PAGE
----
| by Victor Cherubim

( October 6, 2914, London, Sri Lanka Guardian) Heathrow is one of the world’s busiest airports handling as many as 70 million passengers a year. More than a third, we are told, transfer to other flights making it a major hub airport. “With over 480,000 flights per year it operates at 98 % capacity and its future is being debated now. It has been virtually full for at least a decade, say experts, so why the urgency now? The Airports Commission is due to make a recommendation to the Government in the summer of 2015. There is need for one additional runway in South East England or as seriously considered, a new Hub Airport.

According to the airport’s largest user airline, International Airlines Group, owner of British Airways, Heathrow’s expansion is a “lost cause,” despite a cross party pledge to make a quick decision on new runways in the next parliament.

The considered options

1. A third runway at Heathrow.
2. Lengthening of existing runway at Heathrow
3. A second runway at Gatwick
4. Boris Island now being mooted as Foster Island Hub on Isle of Grain, Thames.

Businesses call on London’s Mayor to reverse his call to shut Heathrow. But at a recent interview on radio referring to the future of Heathrow, the Mayor described it as “as a dead duck” and said he will “fight to my dying breath” to stop growth there.

Many referred to the devastation to jobs and businesses that would be caused by the closure of Heathrow airport and the potential drop in house prices across the Thames Valley region. “With 1 in 20 jobs in the region depending on Heathrow and 202 of the top 300 international companies situated within a 25 mile radius, there is an unshakable bond between the economic well-being of Thames Valley communities and the health of UK’s only airport hub.

For and against Heathrow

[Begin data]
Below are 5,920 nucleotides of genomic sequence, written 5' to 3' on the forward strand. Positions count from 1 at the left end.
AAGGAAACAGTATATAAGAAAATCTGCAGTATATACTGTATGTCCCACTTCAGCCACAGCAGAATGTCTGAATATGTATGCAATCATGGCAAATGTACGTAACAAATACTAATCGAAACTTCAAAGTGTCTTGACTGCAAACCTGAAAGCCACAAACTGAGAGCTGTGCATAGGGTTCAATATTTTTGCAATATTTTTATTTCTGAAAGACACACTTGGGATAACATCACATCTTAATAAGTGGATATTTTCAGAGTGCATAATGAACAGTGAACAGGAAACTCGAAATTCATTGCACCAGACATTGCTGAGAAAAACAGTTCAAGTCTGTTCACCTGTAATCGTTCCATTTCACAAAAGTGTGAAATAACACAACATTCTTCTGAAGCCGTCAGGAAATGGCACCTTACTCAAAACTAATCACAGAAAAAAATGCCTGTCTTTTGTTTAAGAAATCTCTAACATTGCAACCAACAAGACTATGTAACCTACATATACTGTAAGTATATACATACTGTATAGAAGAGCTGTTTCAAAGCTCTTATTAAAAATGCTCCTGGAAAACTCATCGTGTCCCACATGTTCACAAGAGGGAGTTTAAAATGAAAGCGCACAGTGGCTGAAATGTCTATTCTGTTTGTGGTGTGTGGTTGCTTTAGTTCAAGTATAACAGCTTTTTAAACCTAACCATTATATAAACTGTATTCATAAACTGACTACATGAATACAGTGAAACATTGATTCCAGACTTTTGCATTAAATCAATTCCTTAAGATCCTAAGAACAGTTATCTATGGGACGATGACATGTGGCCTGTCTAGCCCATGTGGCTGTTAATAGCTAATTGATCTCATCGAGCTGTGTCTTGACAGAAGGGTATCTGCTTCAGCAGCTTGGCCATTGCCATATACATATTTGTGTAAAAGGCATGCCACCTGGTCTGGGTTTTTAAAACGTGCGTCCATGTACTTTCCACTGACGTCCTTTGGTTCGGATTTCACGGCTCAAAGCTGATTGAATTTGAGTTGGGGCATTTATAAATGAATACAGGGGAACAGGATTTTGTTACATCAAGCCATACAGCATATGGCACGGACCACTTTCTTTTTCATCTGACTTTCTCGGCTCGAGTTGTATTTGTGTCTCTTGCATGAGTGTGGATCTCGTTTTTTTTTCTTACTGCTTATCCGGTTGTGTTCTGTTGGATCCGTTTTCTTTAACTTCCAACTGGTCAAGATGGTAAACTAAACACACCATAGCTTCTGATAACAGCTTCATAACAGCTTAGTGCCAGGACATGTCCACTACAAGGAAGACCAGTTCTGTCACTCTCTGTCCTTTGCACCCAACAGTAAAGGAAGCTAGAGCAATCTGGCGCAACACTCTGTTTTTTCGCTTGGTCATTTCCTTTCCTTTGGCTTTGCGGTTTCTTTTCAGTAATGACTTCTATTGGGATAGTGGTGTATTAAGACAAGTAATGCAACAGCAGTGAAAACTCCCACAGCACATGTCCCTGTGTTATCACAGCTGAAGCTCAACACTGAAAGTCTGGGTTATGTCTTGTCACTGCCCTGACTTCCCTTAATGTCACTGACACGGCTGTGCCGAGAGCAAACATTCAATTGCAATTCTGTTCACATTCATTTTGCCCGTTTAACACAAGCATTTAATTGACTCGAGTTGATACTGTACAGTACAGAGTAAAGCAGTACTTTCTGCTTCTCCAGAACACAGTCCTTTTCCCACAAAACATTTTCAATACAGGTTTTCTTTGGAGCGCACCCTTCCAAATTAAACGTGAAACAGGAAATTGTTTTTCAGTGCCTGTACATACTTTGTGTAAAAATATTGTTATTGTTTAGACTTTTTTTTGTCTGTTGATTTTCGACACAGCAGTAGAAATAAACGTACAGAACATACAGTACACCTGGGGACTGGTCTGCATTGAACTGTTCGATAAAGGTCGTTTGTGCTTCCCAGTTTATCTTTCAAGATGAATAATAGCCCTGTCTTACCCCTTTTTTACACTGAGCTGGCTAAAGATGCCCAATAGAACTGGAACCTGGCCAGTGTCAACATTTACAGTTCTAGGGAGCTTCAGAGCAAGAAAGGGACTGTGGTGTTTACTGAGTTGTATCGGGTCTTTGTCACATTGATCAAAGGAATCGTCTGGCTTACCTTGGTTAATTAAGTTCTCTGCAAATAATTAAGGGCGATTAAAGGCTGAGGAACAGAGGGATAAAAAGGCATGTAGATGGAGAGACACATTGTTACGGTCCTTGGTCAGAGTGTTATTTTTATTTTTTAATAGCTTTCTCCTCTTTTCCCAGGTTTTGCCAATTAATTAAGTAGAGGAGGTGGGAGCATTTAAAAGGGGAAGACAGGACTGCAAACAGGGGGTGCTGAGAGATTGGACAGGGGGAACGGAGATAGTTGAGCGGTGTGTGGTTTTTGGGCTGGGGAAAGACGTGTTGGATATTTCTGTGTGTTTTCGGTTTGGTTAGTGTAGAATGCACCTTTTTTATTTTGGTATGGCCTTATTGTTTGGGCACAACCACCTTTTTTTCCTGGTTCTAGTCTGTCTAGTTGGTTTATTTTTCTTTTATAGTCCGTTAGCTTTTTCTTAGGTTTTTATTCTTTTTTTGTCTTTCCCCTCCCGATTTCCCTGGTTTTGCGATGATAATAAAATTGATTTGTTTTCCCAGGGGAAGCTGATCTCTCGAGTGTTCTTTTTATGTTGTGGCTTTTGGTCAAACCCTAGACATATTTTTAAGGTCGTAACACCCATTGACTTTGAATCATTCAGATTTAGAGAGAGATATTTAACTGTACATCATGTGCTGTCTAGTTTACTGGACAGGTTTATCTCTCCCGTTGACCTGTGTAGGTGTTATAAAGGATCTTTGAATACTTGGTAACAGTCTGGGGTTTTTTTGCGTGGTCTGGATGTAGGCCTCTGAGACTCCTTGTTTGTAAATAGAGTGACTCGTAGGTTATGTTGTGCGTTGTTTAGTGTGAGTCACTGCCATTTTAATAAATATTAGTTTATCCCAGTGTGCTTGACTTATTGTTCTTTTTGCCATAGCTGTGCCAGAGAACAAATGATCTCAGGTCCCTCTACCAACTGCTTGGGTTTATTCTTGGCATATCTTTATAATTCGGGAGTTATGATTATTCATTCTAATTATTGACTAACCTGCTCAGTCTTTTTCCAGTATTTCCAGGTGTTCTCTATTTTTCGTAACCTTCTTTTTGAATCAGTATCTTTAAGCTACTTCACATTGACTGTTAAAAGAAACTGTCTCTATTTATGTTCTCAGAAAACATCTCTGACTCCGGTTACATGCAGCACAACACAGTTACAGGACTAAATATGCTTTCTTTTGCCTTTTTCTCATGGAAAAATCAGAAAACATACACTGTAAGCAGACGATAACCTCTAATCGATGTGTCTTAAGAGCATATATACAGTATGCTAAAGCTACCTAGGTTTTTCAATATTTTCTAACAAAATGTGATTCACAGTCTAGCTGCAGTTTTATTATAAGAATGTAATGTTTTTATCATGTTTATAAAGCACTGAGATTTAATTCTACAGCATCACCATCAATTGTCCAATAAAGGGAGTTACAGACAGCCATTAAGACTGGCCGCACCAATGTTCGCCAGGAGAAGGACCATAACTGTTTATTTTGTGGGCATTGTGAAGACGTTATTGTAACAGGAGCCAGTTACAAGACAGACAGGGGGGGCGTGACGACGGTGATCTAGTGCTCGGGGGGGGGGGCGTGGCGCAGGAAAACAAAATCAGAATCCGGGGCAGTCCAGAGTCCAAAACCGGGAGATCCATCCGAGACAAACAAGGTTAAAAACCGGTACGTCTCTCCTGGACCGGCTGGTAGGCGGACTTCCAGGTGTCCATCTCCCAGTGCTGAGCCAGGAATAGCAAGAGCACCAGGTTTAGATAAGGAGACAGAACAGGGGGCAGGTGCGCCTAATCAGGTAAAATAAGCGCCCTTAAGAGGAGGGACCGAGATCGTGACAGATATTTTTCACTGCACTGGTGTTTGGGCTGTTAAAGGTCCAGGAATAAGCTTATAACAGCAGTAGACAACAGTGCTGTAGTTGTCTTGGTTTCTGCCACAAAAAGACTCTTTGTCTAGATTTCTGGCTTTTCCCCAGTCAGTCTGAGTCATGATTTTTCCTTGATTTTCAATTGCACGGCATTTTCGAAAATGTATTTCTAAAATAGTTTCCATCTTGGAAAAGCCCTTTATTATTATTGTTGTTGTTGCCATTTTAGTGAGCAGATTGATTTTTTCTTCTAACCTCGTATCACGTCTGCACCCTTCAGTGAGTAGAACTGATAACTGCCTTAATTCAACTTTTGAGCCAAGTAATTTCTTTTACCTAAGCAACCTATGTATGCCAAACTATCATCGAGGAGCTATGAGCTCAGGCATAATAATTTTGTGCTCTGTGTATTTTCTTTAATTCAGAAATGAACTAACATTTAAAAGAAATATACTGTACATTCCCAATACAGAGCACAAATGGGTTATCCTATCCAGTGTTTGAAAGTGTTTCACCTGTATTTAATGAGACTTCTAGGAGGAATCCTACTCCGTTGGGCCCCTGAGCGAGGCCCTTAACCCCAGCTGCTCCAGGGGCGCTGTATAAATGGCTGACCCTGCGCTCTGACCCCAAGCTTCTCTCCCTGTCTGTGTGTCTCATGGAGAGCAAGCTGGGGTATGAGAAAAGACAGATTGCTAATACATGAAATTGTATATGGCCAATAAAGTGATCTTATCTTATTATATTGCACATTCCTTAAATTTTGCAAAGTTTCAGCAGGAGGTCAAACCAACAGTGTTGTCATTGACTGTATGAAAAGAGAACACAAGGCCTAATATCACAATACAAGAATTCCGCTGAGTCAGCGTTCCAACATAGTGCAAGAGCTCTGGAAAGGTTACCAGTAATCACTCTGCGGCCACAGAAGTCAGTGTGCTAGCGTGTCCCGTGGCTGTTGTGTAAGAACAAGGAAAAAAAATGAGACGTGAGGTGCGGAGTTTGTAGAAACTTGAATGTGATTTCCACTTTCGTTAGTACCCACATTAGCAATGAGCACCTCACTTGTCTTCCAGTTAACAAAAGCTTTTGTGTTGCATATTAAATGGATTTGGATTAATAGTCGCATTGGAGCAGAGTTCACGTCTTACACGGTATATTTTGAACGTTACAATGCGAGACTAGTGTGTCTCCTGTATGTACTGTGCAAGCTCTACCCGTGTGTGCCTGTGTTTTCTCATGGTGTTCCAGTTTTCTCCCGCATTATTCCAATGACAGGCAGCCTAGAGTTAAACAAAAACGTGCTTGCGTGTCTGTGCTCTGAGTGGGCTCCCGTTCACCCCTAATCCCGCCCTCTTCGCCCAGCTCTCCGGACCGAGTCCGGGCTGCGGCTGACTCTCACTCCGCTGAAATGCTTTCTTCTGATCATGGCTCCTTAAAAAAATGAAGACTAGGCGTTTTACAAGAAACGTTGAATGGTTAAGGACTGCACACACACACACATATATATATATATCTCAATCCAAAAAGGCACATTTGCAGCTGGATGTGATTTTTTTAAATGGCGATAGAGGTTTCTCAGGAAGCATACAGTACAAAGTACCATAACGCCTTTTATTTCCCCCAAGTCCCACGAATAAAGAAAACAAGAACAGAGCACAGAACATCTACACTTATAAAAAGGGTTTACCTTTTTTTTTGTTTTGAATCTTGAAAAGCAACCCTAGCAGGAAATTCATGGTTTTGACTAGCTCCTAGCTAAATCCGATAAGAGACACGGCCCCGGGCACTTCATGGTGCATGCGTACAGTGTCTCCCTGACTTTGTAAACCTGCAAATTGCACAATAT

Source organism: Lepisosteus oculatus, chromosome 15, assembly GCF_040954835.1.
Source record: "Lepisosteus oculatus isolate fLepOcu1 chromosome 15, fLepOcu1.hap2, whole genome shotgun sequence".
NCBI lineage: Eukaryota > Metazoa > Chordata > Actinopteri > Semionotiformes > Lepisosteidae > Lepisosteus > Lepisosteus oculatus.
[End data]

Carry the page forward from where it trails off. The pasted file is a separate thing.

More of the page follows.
To balance the debate British Governments of various complexions have thought long and hard about the future of Heathrow. There has been a compelling case for growth at Heathrow.

Heathrow employs 76,500 people with a further 38,000 jobs that depend on the airport.
A recent report covering the Thames Valley shows that 230,000 additional jobs rely on a successful Heathrow.

The benefits are huge with not only new jobs being created and £100 billion added to the UK economy.

Should the airport close, a move being supported not only by Boris Johnson, Mayor of London, but so strongly and strangely by Heathrow’s Local Council, the Borough of Hillingdon, the threat to Heathrow’s future won’t go away.

The arguments against Heathrow

There are only 6 hub airports worldwide that have regular direct connections to more than 50 longhaul destinations.

Heathrow Airport Authority whilst disagreeing with the Mayor’s plan on Boris Island, has however shared his view that the UK needs a successful hub airport to compete worldwide. Everybody agrees Gatwick does not have the same international attraction.

Other international hub airports such as Frankfurt, Paris and Amsterdam have space capacity and have been able to provide more services to an increasing range of “fast growing “growth markets in Brazil, China, India and especially South America.

There is the continuing consultation of Heathrow’s proposal for a new runway to the northwest of the airport, as well as a proposal to double the length of the existing northern runway. The gnawing issue on everybody’s mind appears to be whether the Government has the political will to develop a third runway at Heathrow or opt for more houses instead.

Politics versus economics or Homes v Runways?

Hillingdon Borough Council – the council that covers Heathrow – have made it very clear that they think there are far better uses for the land at Heathrow than for an airport. At a Council meeting earlier this year, Councillors voted down a proposal to protect the 114,000 jobs provided by the airport and instead supported Council Leader’s plan of a “Hillingdon without Heathrow”. The Council has decided to work with other local authorities who oppose growth at the airport – including the adjoining Boroughs of Richmond and Hammersmith,

Land at Heathrow represents a “remarkable opportunity for future housing redevelopment and this vision has the support of Mayor, Boris Johnson, who prefers the airport closed and replaced by a new London Borough of 250,000 homes at a cost to taxpayers of £15 billion. Boris sees no future for Heathrow – “he believes its transport links make it an ideal location to develop thousands of new homes and businesses in the heart of London’s affluent western suburbs”.

Boris states: “Ambitious cities all over the world are already stealing a march on us and putting themselves in a position to eat London’s breakfast, lunch and dinner by constructing mega airports away from their major centres of population in areas where they have been able to build airports with 4 runways or more”. Foster Island on the inner estuary of the Thames is now his preferred option, which he says is able to handle 180 million passengers a year.” The Prime Minister,however, is silent

Who will win the day and how will it affect Sri Lankan Airlines is your guess?